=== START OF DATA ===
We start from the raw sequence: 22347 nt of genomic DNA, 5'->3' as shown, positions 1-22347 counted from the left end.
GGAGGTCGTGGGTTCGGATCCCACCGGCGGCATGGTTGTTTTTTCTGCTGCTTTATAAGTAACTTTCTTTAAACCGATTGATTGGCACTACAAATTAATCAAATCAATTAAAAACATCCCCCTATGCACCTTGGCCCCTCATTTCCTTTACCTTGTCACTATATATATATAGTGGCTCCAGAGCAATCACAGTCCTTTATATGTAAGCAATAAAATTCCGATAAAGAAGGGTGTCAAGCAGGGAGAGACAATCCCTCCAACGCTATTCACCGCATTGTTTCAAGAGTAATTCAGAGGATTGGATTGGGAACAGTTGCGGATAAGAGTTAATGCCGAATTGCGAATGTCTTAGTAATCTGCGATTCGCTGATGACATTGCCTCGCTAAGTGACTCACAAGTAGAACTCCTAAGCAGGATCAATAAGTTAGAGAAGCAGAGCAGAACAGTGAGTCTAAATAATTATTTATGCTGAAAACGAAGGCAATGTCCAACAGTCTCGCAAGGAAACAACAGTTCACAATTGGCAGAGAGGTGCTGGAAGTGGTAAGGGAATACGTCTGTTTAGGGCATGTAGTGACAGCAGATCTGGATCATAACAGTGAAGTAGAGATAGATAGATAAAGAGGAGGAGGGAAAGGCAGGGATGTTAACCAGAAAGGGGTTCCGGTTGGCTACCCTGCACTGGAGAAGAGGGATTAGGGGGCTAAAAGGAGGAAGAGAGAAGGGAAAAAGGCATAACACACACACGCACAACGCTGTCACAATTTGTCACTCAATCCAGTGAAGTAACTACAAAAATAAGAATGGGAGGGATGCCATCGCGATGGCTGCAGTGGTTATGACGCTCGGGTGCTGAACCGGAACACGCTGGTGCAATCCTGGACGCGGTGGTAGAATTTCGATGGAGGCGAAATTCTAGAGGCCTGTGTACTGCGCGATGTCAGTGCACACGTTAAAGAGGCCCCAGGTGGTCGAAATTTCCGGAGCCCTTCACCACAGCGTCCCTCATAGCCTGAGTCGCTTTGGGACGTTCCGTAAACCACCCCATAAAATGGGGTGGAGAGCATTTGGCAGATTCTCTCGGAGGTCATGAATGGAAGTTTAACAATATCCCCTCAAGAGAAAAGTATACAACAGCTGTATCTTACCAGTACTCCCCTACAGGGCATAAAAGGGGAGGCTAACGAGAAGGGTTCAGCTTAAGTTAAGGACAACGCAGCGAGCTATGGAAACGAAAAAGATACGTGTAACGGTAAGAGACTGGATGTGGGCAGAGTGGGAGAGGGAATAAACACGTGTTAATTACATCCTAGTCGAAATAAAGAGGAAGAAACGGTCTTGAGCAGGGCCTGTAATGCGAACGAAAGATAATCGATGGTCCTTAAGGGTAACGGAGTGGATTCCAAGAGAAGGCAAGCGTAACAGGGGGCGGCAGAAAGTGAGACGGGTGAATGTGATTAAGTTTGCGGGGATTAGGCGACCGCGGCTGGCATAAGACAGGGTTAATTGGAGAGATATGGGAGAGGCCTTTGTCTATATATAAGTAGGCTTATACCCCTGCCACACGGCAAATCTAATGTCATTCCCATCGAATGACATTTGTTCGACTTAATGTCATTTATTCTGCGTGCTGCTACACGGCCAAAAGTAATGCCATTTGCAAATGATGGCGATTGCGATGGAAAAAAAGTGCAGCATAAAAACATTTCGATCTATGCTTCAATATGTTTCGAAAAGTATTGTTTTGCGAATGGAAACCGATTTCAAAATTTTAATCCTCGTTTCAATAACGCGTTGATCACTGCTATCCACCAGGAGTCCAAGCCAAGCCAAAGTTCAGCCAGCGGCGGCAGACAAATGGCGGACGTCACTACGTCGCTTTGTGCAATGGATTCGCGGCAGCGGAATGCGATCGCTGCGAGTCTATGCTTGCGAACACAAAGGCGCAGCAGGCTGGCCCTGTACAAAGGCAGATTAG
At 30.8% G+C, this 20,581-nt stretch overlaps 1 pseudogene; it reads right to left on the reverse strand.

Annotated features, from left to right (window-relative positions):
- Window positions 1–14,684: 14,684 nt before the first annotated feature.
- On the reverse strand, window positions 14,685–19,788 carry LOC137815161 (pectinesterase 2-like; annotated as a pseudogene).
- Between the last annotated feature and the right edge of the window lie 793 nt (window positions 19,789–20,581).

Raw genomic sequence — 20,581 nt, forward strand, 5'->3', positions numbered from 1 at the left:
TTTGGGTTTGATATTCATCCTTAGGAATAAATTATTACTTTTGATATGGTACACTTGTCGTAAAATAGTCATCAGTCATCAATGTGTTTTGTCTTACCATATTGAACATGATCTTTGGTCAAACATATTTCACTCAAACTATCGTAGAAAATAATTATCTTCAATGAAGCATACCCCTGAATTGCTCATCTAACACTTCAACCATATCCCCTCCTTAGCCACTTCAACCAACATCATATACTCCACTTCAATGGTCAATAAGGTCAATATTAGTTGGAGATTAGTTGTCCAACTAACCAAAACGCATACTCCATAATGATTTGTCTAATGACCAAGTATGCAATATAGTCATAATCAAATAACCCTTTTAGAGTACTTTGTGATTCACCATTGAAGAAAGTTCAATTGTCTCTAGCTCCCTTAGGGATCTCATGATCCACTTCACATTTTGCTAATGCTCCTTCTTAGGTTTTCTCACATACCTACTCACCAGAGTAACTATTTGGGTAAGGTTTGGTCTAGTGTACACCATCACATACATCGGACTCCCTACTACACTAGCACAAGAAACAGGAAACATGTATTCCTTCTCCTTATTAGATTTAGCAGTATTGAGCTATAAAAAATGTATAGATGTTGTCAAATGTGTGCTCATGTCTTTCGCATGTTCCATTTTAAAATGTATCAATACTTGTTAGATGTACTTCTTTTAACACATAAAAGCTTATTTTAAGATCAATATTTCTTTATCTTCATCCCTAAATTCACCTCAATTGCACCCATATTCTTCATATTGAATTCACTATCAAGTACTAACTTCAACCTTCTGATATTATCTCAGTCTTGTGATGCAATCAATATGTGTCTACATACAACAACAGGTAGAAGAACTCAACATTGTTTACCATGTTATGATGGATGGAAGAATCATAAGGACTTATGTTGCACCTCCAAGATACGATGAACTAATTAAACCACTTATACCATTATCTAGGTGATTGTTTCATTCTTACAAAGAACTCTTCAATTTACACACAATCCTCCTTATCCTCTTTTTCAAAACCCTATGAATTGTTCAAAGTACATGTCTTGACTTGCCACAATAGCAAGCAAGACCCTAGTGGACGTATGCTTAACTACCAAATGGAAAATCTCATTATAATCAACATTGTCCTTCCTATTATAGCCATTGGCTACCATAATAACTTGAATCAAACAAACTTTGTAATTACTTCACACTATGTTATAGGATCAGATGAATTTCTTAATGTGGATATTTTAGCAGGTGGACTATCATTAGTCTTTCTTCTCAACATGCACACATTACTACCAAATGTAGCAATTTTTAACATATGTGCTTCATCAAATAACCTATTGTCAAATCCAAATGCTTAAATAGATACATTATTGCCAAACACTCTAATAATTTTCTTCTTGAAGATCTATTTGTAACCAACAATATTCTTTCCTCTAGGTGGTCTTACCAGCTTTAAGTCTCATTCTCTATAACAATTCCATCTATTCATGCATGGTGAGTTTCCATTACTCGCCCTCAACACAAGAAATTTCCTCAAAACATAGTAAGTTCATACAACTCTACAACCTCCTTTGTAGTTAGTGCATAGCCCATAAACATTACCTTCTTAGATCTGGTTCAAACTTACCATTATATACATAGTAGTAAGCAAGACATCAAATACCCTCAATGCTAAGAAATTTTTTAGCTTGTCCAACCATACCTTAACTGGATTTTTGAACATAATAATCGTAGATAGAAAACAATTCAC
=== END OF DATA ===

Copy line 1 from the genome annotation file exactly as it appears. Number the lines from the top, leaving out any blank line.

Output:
We start from the raw sequence: 22347 nt of genomic DNA, 5'->3' as shown, positions 1-22347 counted from the left end.